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    Rights statement: This document is the Accepted Manuscript version of a Published Work that appeared in final form in Environmental Science and Technology, copyright ©2019 American Chemical Society after peer review and technical editing by the publisher. To access the final edited and published work see https://pubs.acs.org/doi/10.1021/acs.est.9b03166

    Accepted author manuscript, 699 KB, PDF document

    Embargo ends: 7/09/20

    Available under license: CC BY-NC: Creative Commons Attribution-NonCommercial 4.0 International License

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Development and Application of the Diffusive Gradients in Thin-Films Technique for Measuring Psychiatric Pharmaceuticals in Natural Waters

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<mark>Journal publication date</mark>1/10/2019
<mark>Journal</mark>Environmental Science and Technology
Issue number19
Volume53
Number of pages9
Pages (from-to)11223-11231
Publication statusPublished
Early online date7/09/19
Original languageEnglish

Abstract

Psychiatric pharmaceuticals are widely distributed in the aquatic environment and have attracted recent attention due to their potential for environmental effects. A robust and reliable in situ passive sampling approach, the diffusive gradients in thin-films (DGT) technique, is developed here to measure 14 psychiatric pharmaceuticals. A new binding material, mixed-mode cation exchange resin (Poly-Sery MCX, 40 μm, CNW, Germany), was used for the first time in DGT and compared to XAD and HLB. Reliable elution efficiencies of the pharmaceuticals from the binding gels were obtained in methanol/ammonia, and diffusion coefficients for all the compounds were determined. The influence of diffusive layer thickness (0.515–2.015 mm), deployment time (3–168 h), and important environmental conditions—pH (3.02–9.45), ionic strength (0.0001–0.5 M), and dissolved organic matter (0–20 mg L–1)—were evaluated. The capacity of XAD, HLB, and MCX gels for binding all the test pharmaceuticals was ∼335 μg per disc, meaning that DGT could theoretically be deployed for over 30 months if there are no competitive effects or confounding factors. The uptake kinetics of psychiatric pharmaceuticals onto MCX gel were much faster than those onto XAD and HLB gels in the first hour. DGT measured concentrations of test pharmaceuticals at two sample points in a river (over 6 days) were comparable to those obtained by grab sampling. This study demonstrates the accuracy and reliability of DGT for measuring psychiatric pharmaceuticals across a wide range of freshwater conditions found in the natural environment.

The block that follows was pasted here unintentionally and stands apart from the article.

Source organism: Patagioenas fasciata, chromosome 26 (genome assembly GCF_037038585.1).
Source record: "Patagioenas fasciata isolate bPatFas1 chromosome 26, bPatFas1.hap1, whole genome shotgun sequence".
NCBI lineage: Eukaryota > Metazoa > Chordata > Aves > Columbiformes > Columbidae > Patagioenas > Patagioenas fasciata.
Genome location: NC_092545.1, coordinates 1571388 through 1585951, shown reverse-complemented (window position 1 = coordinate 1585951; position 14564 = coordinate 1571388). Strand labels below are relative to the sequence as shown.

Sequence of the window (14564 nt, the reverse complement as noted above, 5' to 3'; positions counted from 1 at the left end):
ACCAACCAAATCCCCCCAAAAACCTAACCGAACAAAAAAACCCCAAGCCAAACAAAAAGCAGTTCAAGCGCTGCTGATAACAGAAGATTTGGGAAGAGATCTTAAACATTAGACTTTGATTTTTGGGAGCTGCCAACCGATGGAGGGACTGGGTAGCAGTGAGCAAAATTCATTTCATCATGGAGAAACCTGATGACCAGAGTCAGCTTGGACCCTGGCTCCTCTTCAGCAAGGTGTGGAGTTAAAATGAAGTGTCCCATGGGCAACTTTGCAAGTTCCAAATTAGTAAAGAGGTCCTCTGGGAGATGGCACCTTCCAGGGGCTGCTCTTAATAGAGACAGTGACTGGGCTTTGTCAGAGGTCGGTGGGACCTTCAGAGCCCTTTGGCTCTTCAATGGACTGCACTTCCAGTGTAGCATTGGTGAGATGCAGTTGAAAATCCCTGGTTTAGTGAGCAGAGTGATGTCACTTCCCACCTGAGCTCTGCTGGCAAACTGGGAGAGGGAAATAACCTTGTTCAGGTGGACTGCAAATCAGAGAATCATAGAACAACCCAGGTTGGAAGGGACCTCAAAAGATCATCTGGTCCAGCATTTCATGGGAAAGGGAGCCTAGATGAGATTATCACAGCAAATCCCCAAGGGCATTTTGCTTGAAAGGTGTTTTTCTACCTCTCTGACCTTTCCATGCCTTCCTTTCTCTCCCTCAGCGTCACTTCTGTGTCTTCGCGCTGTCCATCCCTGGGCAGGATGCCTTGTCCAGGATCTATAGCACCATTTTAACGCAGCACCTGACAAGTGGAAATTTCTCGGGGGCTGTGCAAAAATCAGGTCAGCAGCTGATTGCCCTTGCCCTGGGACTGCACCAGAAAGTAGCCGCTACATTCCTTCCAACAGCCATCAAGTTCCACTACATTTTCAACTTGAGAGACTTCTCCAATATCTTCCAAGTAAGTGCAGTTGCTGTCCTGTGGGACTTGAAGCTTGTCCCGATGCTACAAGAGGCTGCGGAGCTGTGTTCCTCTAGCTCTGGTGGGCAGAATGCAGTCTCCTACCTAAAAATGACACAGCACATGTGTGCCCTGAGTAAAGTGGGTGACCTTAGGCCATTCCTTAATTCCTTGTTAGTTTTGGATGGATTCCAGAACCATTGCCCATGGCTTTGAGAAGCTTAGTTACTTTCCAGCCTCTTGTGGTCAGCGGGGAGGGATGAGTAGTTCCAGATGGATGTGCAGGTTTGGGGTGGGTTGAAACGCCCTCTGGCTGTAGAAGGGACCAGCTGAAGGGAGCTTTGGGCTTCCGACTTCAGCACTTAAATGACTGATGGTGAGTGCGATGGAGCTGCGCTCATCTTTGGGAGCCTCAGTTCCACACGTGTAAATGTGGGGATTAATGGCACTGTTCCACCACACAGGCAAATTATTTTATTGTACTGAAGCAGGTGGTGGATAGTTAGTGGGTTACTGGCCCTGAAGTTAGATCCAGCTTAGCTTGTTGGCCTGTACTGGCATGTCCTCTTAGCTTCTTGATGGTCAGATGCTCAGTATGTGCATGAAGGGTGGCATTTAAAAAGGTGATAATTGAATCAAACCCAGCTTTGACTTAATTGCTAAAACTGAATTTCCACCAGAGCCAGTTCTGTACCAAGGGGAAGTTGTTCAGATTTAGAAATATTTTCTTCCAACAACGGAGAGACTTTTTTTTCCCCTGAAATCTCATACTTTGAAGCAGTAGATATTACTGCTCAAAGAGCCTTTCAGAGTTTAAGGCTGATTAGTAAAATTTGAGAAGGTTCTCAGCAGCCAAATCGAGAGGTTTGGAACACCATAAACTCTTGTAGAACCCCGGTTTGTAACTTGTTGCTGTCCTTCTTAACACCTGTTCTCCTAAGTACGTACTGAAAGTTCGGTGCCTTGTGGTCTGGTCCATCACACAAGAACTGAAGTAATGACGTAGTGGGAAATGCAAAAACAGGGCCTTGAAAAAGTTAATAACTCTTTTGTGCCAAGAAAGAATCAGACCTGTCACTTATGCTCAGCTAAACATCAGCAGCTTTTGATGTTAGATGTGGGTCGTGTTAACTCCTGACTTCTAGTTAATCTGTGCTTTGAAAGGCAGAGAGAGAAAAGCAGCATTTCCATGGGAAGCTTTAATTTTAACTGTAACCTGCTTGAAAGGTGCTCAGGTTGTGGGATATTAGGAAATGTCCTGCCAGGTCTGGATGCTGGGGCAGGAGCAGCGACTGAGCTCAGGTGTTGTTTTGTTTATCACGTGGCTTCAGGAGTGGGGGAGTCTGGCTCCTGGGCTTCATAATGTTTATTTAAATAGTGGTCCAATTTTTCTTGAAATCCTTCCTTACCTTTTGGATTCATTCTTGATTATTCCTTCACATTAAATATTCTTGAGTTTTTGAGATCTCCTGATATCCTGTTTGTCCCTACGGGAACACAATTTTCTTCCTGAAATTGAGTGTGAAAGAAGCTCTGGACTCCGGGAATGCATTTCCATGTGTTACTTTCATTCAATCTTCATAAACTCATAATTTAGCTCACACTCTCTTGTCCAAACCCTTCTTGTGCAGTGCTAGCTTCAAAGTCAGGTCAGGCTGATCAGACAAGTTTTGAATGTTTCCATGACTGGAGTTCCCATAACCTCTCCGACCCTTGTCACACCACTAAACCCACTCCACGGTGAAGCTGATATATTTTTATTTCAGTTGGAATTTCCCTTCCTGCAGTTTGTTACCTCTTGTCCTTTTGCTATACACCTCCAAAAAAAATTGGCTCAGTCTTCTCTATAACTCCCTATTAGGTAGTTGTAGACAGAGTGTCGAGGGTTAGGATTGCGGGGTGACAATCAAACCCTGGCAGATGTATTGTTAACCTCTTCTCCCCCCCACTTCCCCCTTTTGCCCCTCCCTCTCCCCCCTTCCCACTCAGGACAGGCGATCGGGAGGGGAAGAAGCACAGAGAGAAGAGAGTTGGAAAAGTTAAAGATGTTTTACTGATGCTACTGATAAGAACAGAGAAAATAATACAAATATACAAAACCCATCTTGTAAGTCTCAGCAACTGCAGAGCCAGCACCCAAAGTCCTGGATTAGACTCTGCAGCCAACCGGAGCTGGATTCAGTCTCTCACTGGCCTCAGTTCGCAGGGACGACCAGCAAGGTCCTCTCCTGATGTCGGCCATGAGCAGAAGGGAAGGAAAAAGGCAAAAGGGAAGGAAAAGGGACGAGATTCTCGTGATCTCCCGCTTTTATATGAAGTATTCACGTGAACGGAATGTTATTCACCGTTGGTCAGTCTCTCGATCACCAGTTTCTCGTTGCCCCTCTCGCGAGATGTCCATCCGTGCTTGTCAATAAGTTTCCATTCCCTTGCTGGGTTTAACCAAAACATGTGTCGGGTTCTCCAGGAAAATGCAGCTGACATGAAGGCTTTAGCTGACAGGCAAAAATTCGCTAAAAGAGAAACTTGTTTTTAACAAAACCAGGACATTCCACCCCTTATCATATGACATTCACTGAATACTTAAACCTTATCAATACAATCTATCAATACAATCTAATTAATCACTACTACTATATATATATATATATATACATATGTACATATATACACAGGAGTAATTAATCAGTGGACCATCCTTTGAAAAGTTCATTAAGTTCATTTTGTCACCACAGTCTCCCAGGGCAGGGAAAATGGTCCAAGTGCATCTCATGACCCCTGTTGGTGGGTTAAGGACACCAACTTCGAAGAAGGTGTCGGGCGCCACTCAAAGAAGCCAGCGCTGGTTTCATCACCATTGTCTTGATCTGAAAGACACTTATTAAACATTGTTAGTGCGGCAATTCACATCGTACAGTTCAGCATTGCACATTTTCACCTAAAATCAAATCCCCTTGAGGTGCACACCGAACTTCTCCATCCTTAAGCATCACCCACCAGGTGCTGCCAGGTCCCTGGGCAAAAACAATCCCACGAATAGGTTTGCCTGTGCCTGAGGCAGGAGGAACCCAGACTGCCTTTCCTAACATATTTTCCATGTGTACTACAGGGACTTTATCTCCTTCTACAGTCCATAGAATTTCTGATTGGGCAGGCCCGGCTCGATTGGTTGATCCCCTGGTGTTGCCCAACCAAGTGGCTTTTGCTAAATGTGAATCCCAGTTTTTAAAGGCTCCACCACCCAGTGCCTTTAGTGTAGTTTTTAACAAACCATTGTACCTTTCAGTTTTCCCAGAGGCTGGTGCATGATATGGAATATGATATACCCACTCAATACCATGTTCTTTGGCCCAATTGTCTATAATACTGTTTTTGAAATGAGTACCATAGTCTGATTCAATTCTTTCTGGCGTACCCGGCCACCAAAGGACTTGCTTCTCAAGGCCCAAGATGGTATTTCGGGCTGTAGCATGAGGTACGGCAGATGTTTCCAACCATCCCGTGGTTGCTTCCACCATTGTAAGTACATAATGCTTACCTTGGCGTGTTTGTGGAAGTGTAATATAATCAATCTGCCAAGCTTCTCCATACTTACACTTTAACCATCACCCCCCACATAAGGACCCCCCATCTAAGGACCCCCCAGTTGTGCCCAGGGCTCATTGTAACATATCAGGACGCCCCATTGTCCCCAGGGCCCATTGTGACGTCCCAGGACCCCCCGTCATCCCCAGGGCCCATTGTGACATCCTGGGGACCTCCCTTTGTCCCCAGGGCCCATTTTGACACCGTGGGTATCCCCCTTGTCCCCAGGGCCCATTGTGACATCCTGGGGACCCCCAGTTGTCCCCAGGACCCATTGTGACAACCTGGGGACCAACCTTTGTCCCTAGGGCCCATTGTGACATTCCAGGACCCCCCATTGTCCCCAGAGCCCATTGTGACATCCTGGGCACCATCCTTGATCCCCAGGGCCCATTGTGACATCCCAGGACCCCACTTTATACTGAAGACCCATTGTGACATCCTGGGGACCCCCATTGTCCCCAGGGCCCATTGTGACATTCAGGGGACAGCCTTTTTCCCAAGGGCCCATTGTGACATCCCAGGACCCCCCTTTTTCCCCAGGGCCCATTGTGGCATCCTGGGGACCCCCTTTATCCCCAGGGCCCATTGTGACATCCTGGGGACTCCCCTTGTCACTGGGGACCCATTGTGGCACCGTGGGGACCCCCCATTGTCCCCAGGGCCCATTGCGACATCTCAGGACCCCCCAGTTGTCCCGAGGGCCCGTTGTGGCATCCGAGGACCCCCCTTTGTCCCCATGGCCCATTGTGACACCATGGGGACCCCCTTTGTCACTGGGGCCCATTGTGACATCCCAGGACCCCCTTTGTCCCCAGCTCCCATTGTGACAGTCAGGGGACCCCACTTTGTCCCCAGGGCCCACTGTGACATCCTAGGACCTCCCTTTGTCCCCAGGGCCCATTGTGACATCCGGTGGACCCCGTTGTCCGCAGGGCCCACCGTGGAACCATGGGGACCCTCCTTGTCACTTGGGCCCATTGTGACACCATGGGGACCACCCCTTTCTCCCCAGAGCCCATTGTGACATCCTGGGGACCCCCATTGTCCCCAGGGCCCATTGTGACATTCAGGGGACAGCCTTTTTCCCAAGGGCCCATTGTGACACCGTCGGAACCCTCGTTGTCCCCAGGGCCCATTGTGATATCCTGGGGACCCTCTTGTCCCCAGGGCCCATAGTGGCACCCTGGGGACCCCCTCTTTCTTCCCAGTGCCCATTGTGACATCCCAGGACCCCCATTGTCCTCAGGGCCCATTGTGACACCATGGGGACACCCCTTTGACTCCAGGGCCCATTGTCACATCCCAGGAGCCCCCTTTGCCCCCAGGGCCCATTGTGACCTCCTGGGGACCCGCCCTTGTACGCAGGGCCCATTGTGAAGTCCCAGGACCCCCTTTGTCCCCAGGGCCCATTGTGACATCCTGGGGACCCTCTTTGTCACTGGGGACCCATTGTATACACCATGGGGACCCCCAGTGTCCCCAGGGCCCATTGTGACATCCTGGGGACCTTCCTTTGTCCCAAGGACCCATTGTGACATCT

Bibliographic note

This document is the Accepted Manuscript version of a Published Work that appeared in final form in Environmental Science and Technology, copyright ©2019 American Chemical Society after peer review and technical editing by the publisher. To access the final edited and published work see https://pubs.acs.org/doi/10.1021/acs.est.9b03166